“In the first 10 months, it was very hard for the staff to know what the right techniques and approaches were. I think we’re now a lot better at that,” he tells RT. “And, also, we didn’t have a way of getting out of Covid – and we are still not out of it, even with the vaccinations.”

‘Vicious circle of pressure’

According to Dr. Pierscionek, the intense pressure medical staff are still under is likely to result in huge gaps in their ranks. “A Royal College of Nurses’ survey revealed that a third of nurses are thinking of leaving. And the British Medical Association found that one in five doctors are thinking of quitting. So, it’s a vicious circle: the more pressure put on mental-health services, the more staff suffer and, then, the more patients suffer,” he explains. “The more pressure on staff, the more staff will get sick and leave, which will increase the pressure on those that remain. Bear in mind that a lot of staff, in the last year and a half, had to go off sick with Covid themselves, or had to isolate because someone living with them had Covid. That put even greater strain on services.”

“There’s no doubt that the staff who were thinking about whether they wanted to stay in healthcare beforehand anyway, this is going to shift them into going,” Prof. Greenberg confirms. And the same is true of those who are burned out after 18 months of unrelenting pressure. “But if you look at recruitment, certainly in the UK, there are actually more people going into nursing now than ever before,” he continues.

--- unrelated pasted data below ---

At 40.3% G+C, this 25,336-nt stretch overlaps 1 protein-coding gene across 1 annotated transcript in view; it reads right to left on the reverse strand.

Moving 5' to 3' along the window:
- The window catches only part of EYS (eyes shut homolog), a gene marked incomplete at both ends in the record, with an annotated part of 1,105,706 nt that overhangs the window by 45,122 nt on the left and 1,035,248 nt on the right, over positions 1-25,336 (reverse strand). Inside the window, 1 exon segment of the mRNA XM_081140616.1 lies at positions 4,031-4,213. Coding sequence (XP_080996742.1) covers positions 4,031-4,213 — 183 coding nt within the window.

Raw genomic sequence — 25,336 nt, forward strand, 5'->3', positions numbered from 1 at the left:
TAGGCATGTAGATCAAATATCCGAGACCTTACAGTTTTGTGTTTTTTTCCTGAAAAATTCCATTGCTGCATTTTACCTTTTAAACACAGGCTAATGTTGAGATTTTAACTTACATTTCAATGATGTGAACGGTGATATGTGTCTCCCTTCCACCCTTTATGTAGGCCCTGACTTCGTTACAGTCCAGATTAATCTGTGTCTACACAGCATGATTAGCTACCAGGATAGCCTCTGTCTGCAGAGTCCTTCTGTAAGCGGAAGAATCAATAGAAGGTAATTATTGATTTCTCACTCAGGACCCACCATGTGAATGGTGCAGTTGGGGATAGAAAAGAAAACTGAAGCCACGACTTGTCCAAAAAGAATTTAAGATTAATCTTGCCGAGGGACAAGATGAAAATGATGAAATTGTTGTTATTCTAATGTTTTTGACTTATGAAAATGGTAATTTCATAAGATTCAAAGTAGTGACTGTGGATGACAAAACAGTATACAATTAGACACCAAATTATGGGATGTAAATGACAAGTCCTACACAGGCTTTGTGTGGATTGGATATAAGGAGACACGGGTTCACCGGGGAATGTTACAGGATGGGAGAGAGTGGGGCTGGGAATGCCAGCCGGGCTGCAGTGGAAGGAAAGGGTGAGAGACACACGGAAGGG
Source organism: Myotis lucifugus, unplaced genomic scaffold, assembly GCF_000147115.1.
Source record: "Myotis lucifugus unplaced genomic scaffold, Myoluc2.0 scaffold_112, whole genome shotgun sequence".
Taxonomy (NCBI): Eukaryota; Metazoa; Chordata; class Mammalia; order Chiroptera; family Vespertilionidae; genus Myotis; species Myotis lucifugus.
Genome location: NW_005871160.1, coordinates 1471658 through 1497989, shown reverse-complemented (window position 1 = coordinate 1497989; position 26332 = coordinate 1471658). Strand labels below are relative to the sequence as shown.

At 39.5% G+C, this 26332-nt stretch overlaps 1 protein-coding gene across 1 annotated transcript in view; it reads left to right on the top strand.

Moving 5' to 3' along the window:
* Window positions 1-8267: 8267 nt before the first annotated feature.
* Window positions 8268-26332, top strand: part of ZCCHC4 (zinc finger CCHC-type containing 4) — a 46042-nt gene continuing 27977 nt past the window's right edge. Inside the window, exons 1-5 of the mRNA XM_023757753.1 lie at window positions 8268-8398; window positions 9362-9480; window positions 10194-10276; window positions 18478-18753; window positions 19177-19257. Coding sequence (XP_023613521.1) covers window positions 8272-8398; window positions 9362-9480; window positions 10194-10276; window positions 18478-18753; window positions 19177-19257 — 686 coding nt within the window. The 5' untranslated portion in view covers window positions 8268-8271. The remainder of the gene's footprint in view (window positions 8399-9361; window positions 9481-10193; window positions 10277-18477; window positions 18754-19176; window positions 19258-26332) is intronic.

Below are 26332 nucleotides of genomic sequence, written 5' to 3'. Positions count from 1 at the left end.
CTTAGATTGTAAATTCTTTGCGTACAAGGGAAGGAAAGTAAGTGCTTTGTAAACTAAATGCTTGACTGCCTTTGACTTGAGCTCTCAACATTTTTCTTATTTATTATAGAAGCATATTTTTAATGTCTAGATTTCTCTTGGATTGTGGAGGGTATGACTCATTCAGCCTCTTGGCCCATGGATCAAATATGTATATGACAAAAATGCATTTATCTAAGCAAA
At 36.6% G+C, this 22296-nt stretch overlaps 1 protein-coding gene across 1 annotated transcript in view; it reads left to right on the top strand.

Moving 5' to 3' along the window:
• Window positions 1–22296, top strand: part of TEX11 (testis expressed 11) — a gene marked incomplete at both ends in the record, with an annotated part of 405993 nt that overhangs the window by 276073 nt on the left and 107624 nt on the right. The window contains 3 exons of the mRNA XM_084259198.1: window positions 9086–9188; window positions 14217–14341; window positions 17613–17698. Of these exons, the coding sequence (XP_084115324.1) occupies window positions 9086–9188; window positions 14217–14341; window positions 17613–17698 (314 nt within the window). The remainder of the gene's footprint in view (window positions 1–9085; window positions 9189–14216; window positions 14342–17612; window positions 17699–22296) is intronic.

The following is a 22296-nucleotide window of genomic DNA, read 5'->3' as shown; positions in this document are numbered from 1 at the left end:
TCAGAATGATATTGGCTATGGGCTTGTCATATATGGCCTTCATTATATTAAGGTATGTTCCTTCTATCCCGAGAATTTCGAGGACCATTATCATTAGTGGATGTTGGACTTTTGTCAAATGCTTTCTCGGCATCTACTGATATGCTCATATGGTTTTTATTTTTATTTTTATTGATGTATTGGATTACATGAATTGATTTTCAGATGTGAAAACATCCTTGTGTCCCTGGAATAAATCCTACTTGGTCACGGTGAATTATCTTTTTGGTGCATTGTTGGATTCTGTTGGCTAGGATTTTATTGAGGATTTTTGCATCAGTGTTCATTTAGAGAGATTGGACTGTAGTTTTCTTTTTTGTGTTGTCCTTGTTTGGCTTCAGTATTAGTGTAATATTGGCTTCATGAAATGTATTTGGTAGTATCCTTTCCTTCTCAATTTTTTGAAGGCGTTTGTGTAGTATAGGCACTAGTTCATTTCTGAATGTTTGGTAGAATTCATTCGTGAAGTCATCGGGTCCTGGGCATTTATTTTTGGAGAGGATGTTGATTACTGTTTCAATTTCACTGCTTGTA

Dr. Pierscionek agrees. “Even if you manage to recruit more people to train to be nurses, doctors, and other health professionals, it will take several years before they actually graduate.”

So, what has been the official response to the crisis? “Although the government says it will give more money to the NHS and social care – it’s promised £36 billion over the course of the next three years – it’s not clear where the money will be spent,” Dr. Pierscionek says. He supports the opposition Labour Party’s concerns that the increase depends on getting funds by increasing National Insurance payments, which will disproportionately affect young people and those on low incomes. He thinks privatisation of the health service is on the cards in the near future – indeed, it has already begun.

At this particular moment, however, healthcare workers are under insufferable duress. Their patients are presenting with the more infectious Delta variant of Covid-19, they are trying to address the diseases they were unable to treat while all the available resources were allocated to coronavirus, and, like all of us, they are battling the psychological fall-out of lockdowns and restrictions. In short, they need help now.

“Giving extra money is not going to keep people who don’t do their job for the money in the first place,” Dr. Pierscionek concludes. “Staff have been working more hours than usual. They have seen more deaths than usual. They are tired. They would like some recognition. There’s a dire need to try to find a way of keeping staff.”

“Healthcare systems should, by now, have good supportive measures in place, and clear routes so that staff who need care can get it quickly,” Prof. Greenberg warns. “What you don’t want is someone saying, ‘I need help,’ and hearing, ‘Sorry, but there’s a four-month wait to deliver that care.’